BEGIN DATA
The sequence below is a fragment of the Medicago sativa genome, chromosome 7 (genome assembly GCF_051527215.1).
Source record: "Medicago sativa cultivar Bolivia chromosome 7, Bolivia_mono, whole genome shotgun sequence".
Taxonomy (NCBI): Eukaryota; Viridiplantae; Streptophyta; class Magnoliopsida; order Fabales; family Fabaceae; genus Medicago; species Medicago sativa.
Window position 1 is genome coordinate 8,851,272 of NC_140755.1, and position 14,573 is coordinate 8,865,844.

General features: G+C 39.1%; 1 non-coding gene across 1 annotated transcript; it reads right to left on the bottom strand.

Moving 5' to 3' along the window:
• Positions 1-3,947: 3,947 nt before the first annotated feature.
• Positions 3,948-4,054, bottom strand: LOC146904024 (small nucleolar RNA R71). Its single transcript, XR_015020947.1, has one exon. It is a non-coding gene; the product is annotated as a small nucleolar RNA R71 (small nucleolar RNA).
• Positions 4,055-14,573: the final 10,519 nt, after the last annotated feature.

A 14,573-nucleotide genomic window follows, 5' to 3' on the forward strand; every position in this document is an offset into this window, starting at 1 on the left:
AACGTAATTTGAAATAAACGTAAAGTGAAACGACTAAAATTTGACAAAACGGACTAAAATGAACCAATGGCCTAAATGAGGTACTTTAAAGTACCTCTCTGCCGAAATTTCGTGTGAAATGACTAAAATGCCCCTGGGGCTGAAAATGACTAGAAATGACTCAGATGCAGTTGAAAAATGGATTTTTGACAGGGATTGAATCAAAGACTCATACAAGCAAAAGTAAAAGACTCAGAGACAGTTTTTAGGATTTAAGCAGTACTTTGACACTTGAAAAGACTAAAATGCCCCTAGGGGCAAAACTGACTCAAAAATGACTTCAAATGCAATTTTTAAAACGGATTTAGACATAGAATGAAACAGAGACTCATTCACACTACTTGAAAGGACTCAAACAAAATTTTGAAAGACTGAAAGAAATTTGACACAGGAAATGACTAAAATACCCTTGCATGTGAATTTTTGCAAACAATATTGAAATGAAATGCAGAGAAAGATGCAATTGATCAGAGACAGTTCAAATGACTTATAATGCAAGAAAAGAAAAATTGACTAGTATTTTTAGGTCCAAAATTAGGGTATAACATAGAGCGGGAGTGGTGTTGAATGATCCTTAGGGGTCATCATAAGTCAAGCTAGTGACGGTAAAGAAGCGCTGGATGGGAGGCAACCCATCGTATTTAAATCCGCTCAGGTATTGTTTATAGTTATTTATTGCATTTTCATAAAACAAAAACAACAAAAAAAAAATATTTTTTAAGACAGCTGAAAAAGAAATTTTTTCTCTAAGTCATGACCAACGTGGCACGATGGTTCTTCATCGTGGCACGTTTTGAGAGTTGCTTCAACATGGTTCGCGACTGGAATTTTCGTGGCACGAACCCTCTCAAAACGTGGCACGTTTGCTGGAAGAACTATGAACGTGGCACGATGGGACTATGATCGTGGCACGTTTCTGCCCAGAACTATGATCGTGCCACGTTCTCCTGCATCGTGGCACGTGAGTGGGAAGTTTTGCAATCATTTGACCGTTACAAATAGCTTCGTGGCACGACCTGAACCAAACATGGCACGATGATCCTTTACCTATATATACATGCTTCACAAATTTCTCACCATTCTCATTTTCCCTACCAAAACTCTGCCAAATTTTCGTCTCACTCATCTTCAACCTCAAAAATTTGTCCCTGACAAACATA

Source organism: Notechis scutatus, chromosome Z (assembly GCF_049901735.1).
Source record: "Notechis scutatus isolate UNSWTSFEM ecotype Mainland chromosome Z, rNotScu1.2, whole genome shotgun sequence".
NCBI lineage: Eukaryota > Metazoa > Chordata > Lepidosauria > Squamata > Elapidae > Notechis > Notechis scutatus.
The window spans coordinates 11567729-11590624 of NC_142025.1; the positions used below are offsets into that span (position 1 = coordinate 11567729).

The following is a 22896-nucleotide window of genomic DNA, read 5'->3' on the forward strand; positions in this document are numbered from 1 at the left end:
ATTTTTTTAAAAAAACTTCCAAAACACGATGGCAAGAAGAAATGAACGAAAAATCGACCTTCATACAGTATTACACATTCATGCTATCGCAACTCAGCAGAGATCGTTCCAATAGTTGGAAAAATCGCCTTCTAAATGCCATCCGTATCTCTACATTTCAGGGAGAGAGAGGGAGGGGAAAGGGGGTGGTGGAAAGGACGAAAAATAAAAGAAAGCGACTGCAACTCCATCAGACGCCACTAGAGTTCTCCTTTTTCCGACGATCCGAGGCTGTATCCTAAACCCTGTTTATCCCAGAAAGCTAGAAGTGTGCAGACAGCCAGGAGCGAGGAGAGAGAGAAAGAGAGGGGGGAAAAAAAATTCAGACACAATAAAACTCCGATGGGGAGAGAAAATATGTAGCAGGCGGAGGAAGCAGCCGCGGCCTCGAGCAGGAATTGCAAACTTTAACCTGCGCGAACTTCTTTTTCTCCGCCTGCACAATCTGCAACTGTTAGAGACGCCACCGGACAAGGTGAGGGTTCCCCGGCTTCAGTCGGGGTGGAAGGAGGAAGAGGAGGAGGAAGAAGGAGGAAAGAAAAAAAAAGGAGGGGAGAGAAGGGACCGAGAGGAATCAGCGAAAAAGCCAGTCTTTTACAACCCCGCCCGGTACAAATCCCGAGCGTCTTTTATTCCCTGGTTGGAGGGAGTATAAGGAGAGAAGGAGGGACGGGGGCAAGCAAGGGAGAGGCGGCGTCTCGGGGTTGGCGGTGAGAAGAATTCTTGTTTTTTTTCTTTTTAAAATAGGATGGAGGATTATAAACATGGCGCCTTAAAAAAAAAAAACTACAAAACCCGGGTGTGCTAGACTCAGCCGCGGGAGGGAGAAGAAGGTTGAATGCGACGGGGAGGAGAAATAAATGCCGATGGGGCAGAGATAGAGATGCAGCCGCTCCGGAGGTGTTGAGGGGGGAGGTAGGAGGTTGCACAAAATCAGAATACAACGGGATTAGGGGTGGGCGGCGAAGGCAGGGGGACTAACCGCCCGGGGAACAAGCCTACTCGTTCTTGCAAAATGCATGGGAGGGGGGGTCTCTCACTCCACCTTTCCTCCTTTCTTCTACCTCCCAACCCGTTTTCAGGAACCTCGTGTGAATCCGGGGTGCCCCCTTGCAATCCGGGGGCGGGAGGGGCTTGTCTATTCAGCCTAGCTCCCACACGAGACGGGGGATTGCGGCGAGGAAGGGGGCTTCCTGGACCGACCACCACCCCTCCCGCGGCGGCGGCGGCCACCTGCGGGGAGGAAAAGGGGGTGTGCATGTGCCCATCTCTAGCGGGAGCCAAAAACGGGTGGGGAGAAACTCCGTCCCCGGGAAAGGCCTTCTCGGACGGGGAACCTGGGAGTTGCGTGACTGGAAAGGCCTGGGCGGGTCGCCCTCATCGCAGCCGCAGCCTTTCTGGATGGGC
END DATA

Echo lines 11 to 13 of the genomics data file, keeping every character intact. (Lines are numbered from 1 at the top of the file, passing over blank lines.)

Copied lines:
AACGTAATTTGAAATAAACGTAAAGTGAAACGACTAAAATTTGACAAAACGGACTAAAATGAACCAATGGCCTAAATGAGGTACTTTAAAGTACCTCTCTGCCGAAATTTCGTGTGAAATGACTAAAATGCCCCTGGGGCTGAAAATGACTAGAAATGACTCAGATGCAGTTGAAAAATGGATTTTTGACAGGGATTGAATCAAAGACTCATACAAGCAAAAGTAAAAGACTCAGAGACAGTTTTTAGGATTTAAGCAGTACTTTGACACTTGAAAAGACTAAAATGCCCCTAGGGGCAAAACTGACTCAAAAATGACTTCAAATGCAATTTTTAAAACGGATTTAGACATAGAATGAAACAGAGACTCATTCACACTACTTGAAAGGACTCAAACAAAATTTTGAAAGACTGAAAGAAATTTGACACAGGAAATGACTAAAATACCCTTGCATGTGAATTTTTGCAAACAATATTGAAATGAAATGCAGAGAAAGATGCAATTGATCAGAGACAGTTCAAATGACTTATAATGCAAGAAAAGAAAAATTGACTAGTATTTTTAGGTCCAAAATTAGGGTATAACATAGAGCGGGAGTGGTGTTGAATGATCCTTAGGGGTCATCATAAGTCAAGCTAGTGACGGTAAAGAAGCGCTGGATGGGAGGCAACCCATCGTATTTAAATCCGCTCAGGTATTGTTTATAGTTATTTATTGCATTTTCATAAAACAAAAACAACAAAAAAAAAATATTTTTTAAGACAGCTGAAAAAGAAATTTTTTCTCTAAGTCATGACCAACGTGGCACGATGGTTCTTCATCGTGGCACGTTTTGAGAGTTGCTTCAACATGGTTCGCGACTGGAATTTTCGTGGCACGAACCCTCTCAAAACGTGGCACGTTTGCTGGAAGAACTATGAACGTGGCACGATGGGACTATGATCGTGGCACGTTTCTGCCCAGAACTATGATCGTGCCACGTTCTCCTGCATCGTGGCACGTGAGTGGGAAGTTTTGCAATCATTTGACCGTTACAAATAGCTTCGTGGCACGACCTGAACCAAACATGGCACGATGATCCTTTACCTATATATACATGCTTCACAAATTTCTCACCATTCTCATTTTCCCTACCAAAACTCTGCCAAATTTTCGTCTCACTCATCTTCAACCTCAAAAATTTGTCCCTGACAAACATA

Source organism: Notechis scutatus, chromosome Z (assembly GCF_049901735.1).
Source record: "Notechis scutatus isolate UNSWTSFEM ecotype Mainland chromosome Z, rNotScu1.2, whole genome shotgun sequence".